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Wis. Assembly passes anti-heroin billsSubmitted: 01/14/2014
Story By Associated Press


MADISON - The Wisconsin Assembly has overwhelmingly approved a package of legislation designed to protect heroin addicts.

The bills would allow all emergency responders with training to administer Narcan, a drug that counteracts heroin overdoses; guarantee a measure of immunity for anyone who calls 911 to report an overdose; allow municipalities to hold prescription drug collection drives; and require identification to obtain prescription drugs containing narcotics.

Rep. John Nygren, a Marinette Republican, wrote the bills. His daughter is struggling with heroin and nearly died from an overdose in 2009.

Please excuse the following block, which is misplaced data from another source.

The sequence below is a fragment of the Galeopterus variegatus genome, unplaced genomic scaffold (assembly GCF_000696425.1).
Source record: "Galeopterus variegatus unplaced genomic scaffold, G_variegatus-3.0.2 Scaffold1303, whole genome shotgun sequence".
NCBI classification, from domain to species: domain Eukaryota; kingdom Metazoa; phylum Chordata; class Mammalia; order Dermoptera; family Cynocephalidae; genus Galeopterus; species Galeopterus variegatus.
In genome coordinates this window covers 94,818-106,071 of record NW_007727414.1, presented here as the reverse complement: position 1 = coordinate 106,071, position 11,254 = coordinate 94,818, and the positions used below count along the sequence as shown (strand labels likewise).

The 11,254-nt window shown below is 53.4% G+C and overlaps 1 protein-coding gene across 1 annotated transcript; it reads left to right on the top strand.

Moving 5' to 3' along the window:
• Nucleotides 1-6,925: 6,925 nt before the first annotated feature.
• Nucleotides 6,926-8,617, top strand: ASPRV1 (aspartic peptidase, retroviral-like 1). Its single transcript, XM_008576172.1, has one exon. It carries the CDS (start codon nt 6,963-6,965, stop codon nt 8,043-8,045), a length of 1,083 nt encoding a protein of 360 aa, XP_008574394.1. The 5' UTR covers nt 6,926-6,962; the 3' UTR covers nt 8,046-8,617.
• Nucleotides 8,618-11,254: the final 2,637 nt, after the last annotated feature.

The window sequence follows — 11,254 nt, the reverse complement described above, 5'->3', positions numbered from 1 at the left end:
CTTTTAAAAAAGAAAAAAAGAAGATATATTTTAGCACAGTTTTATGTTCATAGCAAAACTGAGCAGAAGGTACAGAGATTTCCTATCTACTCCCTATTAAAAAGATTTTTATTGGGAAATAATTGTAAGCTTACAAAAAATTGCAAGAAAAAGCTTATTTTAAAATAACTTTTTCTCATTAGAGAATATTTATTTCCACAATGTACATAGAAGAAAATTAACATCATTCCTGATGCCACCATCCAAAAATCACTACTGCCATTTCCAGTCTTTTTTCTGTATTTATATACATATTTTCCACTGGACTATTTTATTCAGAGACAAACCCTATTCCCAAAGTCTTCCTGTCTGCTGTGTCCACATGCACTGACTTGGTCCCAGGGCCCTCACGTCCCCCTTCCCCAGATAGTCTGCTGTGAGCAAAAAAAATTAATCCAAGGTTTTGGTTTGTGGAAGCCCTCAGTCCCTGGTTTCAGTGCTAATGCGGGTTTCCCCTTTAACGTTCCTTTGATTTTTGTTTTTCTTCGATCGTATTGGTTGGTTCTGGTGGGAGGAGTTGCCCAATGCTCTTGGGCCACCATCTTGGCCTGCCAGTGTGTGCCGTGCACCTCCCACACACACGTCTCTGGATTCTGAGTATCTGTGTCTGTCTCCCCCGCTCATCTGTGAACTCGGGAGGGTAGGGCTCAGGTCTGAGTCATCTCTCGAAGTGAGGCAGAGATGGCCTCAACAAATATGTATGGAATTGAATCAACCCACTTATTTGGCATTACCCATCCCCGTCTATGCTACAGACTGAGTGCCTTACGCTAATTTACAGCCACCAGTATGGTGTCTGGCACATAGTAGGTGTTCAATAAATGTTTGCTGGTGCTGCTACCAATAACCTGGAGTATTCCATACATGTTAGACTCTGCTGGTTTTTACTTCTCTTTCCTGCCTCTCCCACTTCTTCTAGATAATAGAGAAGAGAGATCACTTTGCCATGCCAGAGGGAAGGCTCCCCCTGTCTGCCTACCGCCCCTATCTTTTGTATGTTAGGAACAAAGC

The Assembly passed all four bills unanimously. The package goes next to the state Senate.




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 IN OTHER NEWS

BOULDER JUNCTION - Six months ago, Roger Zerbe had never tried beard balm. But when he went to go buy some, he ran into some difficulties.

"We drove all over Wausau trying to find some, and we couldn't find any," said Zerbe.

Instead of just ordering some off the internet, Zerbe and his girlfriend, Dana Buehler, decided to make their own.

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MANITOWOC - Police have arrested a Manitowoc woman after she allegedly pulled a gun on a man during an argument over a duck.

USA Today Network-Wisconsin reports the 69-year-old woman approached her neighbor on Wednesday evening in attempt to show him that she didn't have his duck.